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Lessons From Kwik Trip on Instilling a Foodservice Culture

One of the chain's top executives shared his experience and insights at this year's Convenience Foodservice Exchange event.
Linda Lisanti
Paul Servais of Kwik Trip
Paul Servais

NASHVILLE — To be successful in foodservice today, a convenience store retailer must build and maintain a strong foodservice culture in its stores. This is easier said than done.

"If anyone tells you foodservice is easy, you know they're lying, right?" said Paul Servais, retail foodservice director for La Crosse, Wis.-based Kwik Trip Inc., the operator of 850 convenience stores predominately in the states of Wisconsin, Minnesota and Iowa.

Servais was one of the headline presenters at the 2023 Convenience Store News Convenience Foodservice Exchange (CFX), which took place May 4-5 in Nashville. The theme of this year's event was "Making Foodservice the Centerpiece of Your Convenience Store Business."

The Kwik Trip veteran spoke about the importance of instilling a foodservice culture from the start and securing buy-in across all levels of the organization, especially the CEO. Servais recalled how Kwik Trip's longtime leader Don Zietlow propelled its food business.

"I remember going to meetings, and I was a district leader at the time, and Don would stand in front of everybody in our company and he would tell the coworkers — they'd have a little chart on the side — that if we sell 50 cheeseburgers at every store and if we make 50 cents on every cheeseburger, it's gonna be this many dollars, it's gonna be this much profit. And if our profit grows by this much and we share those profits at the end of the year, this is how much it means to you," Servais recounted. "[Don] did that over and over and over again for many years and it was key to getting the buy-in of our 36,000 coworkers that we're gonna sell food."

Today, 21 years later, Kwik Trip is a leader in convenience store foodservice. The chain, which specializes in grab-and-go offerings, positions its proprietary food and beverage centers at the very front of its stores, so they are the first thing customers see upon entering.

In its last fiscal year, Kwik Trip generated an impressive $1.2 billion in food sales.

"That was an achievement for us," Servais said, noting that this milestone would not have been possible without the company's 32 foodservice district leaders, a position established back in 2005 solely for the purpose of selling more food safely. "They were instrumental in us being successful in [reaching] $1.2 billion in food last year. I don't believe that would've happened without that group out there in the field.” "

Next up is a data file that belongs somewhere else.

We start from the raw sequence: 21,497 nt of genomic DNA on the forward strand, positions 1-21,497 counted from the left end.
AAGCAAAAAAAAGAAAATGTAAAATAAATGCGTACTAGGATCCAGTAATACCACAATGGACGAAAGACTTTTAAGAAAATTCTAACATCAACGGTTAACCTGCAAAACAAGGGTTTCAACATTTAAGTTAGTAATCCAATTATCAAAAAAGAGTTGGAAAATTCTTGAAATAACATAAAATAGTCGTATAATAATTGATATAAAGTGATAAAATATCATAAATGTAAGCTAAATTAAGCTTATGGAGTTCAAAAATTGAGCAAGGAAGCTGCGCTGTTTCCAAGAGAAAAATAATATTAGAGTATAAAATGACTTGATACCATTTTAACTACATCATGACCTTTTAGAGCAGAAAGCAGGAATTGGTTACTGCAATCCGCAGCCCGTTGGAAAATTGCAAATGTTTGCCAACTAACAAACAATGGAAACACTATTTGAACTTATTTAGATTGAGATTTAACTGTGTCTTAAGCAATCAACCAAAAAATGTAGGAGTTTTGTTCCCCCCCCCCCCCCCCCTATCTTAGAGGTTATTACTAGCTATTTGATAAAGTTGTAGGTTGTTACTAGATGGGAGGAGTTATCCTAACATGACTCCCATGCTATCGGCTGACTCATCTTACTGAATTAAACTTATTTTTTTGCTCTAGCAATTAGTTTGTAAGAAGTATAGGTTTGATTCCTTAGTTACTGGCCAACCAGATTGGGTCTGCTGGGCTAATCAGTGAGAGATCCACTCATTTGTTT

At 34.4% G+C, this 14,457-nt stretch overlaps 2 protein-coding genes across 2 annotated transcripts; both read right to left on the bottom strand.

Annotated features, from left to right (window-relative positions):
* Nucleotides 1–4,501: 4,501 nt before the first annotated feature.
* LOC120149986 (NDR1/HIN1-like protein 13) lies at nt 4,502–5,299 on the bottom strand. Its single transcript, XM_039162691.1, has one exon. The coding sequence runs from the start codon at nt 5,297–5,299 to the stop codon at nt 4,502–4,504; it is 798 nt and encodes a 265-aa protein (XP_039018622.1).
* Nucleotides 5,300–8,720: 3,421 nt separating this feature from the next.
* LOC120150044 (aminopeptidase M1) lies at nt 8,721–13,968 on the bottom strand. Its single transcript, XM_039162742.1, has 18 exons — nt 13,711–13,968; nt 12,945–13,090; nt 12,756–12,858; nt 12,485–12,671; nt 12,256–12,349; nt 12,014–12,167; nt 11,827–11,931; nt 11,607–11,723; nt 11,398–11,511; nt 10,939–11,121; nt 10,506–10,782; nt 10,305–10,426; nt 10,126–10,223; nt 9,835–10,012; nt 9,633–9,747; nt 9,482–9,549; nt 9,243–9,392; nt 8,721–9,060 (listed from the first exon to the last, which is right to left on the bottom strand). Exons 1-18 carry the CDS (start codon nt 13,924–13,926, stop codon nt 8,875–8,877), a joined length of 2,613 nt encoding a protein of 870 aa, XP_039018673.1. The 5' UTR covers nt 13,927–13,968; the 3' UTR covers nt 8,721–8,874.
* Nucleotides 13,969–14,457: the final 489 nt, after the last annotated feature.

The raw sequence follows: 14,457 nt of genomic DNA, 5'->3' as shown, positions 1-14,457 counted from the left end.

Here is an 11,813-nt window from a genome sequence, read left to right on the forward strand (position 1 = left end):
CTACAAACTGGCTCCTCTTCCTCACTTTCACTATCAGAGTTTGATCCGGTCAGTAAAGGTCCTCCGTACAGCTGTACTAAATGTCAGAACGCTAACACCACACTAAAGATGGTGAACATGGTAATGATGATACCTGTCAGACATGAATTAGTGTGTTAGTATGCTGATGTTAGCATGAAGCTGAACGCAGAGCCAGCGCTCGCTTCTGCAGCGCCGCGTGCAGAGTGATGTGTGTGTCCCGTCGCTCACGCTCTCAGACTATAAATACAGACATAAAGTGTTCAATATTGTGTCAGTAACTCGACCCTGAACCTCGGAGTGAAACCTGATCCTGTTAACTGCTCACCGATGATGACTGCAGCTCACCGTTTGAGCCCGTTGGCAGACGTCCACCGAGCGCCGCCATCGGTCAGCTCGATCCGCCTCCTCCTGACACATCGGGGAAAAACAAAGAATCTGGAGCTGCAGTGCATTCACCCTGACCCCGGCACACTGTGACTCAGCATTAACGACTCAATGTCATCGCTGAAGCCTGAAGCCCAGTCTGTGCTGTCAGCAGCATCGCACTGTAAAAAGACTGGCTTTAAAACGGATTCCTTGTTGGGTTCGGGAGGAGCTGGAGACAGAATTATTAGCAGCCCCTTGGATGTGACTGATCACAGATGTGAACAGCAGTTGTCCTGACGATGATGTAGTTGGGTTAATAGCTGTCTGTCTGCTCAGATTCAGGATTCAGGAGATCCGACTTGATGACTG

The foodservice district leaders report to Servais and their position in the hierarchy is above a store leader, but below a district leader. Describing them as "the executioners," he said this position not only is crucial for maintaining foodservice consistency and ensuring food safety companywide, but also helps Kwik Trip define its career advancement opportunities. Only store leaders who have opened new stores and trained other store leaders can become foodservice district leaders, and only foodservice district leaders can become district leaders.

"Today in our company, there's 102 people in retail operations. When you include our foodservice district leaders, district leaders, the regionals, myself and the senior vice president of retail operations, 92 [of us] were a foodservice district leader at one point. So, when you talk about wanting to build the culture of food in your store, that's how you get it done. You gotta grow your own," Servais advised, acknowledging this has been 20 years in the making. 

He also emphasized the significance of having a job role in the stores that is devoted solely to sampling. Kwik Trip employs "food product demonstrators" who work in the stores but are counted as corporate labor rather than store labor.

"You have put the food in the customer's mouth," he said. "We don't train them on anything else, so they can't migrate to the register or migrate to the kitchen. They are our brand ambassadors."

The eighth-annual CFX event was an exclusive networking and experience-focused conference that gave attendees actionable knowledge and research to strengthen their foodservice business. Multiple executives from leading food-focused convenience store chains spoke at the event.

Sponsors of the 2023 Convenience Foodservice Exchange included gold sponsors Autofry/MTI Inc., BOHA! by TransAct Technologies Inc., Chain Link Services, Everest Ice and Water Systems, Finlays Americas, Hunt Brothers Pizza LLC, Southern Visions LLP, The J.M. Smucker Co., and Wasserstrom; silver sponsors Supplyit By Jera Concepts and Tyson Foods; and innovation zone sponsors 33 Degrees Convenience Connect, Kitchen Technology Innovations Integrated Control, and Smoodi.

About the Author

Linda Lisanti

Linda Lisanti

Linda Lisanti is Editor-in-Chief of Convenience Store News. She joined the brand in 2005. Linda is one of the most experienced and knowledgeable editors in the c-store industry. She leads CSNews’ editorial team and oversees content development across all of CSNews’ print and online properties. She has covered virtually every major product category and major retail company.

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